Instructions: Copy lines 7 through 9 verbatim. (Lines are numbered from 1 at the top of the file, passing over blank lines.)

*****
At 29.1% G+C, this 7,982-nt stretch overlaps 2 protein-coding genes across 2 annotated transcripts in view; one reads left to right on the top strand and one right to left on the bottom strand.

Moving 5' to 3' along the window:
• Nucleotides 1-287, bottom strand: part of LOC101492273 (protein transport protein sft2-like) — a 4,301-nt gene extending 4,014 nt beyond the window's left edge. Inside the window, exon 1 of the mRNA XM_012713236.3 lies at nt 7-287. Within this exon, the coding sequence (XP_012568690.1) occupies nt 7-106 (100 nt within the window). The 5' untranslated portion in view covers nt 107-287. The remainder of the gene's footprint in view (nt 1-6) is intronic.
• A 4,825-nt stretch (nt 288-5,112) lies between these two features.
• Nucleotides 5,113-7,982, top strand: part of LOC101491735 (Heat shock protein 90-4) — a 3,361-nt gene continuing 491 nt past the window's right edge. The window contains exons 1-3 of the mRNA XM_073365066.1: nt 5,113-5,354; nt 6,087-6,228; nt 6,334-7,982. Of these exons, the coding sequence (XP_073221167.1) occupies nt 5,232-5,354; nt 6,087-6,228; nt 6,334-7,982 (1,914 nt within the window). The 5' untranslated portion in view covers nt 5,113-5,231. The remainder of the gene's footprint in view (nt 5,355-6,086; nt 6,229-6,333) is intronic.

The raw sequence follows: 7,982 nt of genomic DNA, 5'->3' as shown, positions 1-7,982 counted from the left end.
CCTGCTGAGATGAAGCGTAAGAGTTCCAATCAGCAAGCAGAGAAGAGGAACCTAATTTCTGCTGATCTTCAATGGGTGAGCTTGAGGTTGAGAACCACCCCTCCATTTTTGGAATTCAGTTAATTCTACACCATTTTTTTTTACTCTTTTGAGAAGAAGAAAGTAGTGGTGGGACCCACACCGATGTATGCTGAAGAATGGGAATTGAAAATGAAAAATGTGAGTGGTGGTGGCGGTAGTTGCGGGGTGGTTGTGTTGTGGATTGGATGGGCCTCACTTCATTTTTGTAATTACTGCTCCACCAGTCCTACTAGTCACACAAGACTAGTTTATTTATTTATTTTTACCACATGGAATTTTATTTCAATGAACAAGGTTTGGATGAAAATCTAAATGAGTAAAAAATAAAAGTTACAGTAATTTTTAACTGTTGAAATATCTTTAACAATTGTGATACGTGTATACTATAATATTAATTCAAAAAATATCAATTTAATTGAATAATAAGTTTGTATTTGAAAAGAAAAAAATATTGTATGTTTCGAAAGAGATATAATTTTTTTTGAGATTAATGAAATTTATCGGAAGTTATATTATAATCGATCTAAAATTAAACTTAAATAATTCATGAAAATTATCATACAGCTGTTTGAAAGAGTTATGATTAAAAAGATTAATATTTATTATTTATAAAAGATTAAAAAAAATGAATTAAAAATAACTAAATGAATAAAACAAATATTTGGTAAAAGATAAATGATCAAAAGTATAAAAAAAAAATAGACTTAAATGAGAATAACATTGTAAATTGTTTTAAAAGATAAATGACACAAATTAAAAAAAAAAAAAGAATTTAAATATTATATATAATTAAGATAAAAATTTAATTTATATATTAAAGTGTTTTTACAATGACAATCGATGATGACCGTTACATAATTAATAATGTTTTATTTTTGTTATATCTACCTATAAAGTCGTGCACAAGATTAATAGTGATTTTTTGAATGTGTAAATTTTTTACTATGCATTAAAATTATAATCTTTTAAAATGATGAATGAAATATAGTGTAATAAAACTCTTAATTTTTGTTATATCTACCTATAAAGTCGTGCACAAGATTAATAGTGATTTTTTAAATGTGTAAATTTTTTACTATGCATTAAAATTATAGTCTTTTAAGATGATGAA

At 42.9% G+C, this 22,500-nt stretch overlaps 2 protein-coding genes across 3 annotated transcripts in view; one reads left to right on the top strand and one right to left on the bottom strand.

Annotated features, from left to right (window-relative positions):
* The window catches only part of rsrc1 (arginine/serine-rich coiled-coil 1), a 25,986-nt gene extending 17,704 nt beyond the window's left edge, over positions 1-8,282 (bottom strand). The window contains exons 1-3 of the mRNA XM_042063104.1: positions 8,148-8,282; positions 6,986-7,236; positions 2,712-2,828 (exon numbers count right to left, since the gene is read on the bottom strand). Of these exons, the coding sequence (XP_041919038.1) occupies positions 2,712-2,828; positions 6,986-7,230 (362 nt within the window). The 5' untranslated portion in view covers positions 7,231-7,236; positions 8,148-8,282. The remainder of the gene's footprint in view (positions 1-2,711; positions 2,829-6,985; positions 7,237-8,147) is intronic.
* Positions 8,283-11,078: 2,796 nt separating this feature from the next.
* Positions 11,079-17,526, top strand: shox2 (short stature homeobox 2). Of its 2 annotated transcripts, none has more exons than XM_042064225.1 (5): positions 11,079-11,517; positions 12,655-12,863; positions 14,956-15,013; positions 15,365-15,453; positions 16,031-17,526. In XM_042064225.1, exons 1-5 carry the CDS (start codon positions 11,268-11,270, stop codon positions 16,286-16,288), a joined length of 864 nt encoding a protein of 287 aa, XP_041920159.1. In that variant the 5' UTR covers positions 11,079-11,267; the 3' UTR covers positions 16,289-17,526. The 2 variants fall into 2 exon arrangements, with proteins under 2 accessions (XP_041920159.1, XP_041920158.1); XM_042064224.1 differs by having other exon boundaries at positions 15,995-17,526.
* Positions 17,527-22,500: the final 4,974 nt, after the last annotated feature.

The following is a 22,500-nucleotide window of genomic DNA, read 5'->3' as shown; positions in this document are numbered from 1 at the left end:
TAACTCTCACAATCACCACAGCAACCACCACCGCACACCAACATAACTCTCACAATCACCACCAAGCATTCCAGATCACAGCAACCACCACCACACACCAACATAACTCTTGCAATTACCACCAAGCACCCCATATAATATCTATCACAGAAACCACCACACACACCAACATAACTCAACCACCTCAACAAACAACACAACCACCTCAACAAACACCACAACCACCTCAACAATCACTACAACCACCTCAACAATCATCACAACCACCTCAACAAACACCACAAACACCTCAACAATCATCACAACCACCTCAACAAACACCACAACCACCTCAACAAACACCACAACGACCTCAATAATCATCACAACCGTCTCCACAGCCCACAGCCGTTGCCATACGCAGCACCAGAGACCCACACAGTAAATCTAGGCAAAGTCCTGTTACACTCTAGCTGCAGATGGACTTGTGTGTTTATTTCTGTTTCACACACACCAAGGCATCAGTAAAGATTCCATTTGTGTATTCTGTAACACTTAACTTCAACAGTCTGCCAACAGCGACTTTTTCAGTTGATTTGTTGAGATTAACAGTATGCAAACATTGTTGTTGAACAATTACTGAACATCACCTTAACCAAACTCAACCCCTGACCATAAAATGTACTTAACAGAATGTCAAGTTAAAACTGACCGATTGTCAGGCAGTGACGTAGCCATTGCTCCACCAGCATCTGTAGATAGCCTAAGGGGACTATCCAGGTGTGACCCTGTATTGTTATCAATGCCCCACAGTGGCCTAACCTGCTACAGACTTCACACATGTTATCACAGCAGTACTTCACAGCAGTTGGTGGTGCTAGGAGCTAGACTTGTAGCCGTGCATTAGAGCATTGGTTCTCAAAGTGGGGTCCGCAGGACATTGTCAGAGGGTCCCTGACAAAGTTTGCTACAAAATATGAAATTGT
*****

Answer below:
CCTGCTGAGATGAAGCGTAAGAGTTCCAATCAGCAAGCAGAGAAGAGGAACCTAATTTCTGCTGATCTTCAATGGGTGAGCTTGAGGTTGAGAACCACCCCTCCATTTTTGGAATTCAGTTAATTCTACACCATTTTTTTTTACTCTTTTGAGAAGAAGAAAGTAGTGGTGGGACCCACACCGATGTATGCTGAAGAATGGGAATTGAAAATGAAAAATGTGAGTGGTGGTGGCGGTAGTTGCGGGGTGGTTGTGTTGTGGATTGGATGGGCCTCACTTCATTTTTGTAATTACTGCTCCACCAGTCCTACTAGTCACACAAGACTAGTTTATTTATTTATTTTTACCACATGGAATTTTATTTCAATGAACAAGGTTTGGATGAAAATCTAAATGAGTAAAAAATAAAAGTTACAGTAATTTTTAACTGTTGAAATATCTTTAACAATTGTGATACGTGTATACTATAATATTAATTCAAAAAATATCAATTTAATTGAATAATAAGTTTGTATTTGAAAAGAAAAAAATATTGTATGTTTCGAAAGAGATATAATTTTTTTTGAGATTAATGAAATTTATCGGAAGTTATATTATAATCGATCTAAAATTAAACTTAAATAATTCATGAAAATTATCATACAGCTGTTTGAAAGAGTTATGATTAAAAAGATTAATATTTATTATTTATAAAAGATTAAAAAAAATGAATTAAAAATAACTAAATGAATAAAACAAATATTTGGTAAAAGATAAATGATCAAAAGTATAAAAAAAAAATAGACTTAAATGAGAATAACATTGTAAATTGTTTTAAAAGATAAATGACACAAATTAAAAAAAAAAAAAGAATTTAAATATTATATATAATTAAGATAAAAATTTAATTTATATATTAAAGTGTTTTTACAATGACAATCGATGATGACCGTTACATAATTAATAATGTTTTATTTTTGTTATATCTACCTATAAAGTCGTGCACAAGATTAATAGTGATTTTTTGAATGTGTAAATTTTTTACTATGCATTAAAATTATAATCTTTTAAAATGATGAATGAAATATAGTGTAATAAAACTCTTAATTTTTGTTATATCTACCTATAAAGTCGTGCACAAGATTAATAGTGATTTTTTAAATGTGTAAATTTTTTACTATGCATTAAAATTATAGTCTTTTAAGATGATGAA

At 42.9% G+C, this 22,500-nt stretch overlaps 2 protein-coding genes across 3 annotated transcripts in view; one reads left to right on the top strand and one right to left on the bottom strand.

Annotated features, from left to right (window-relative positions):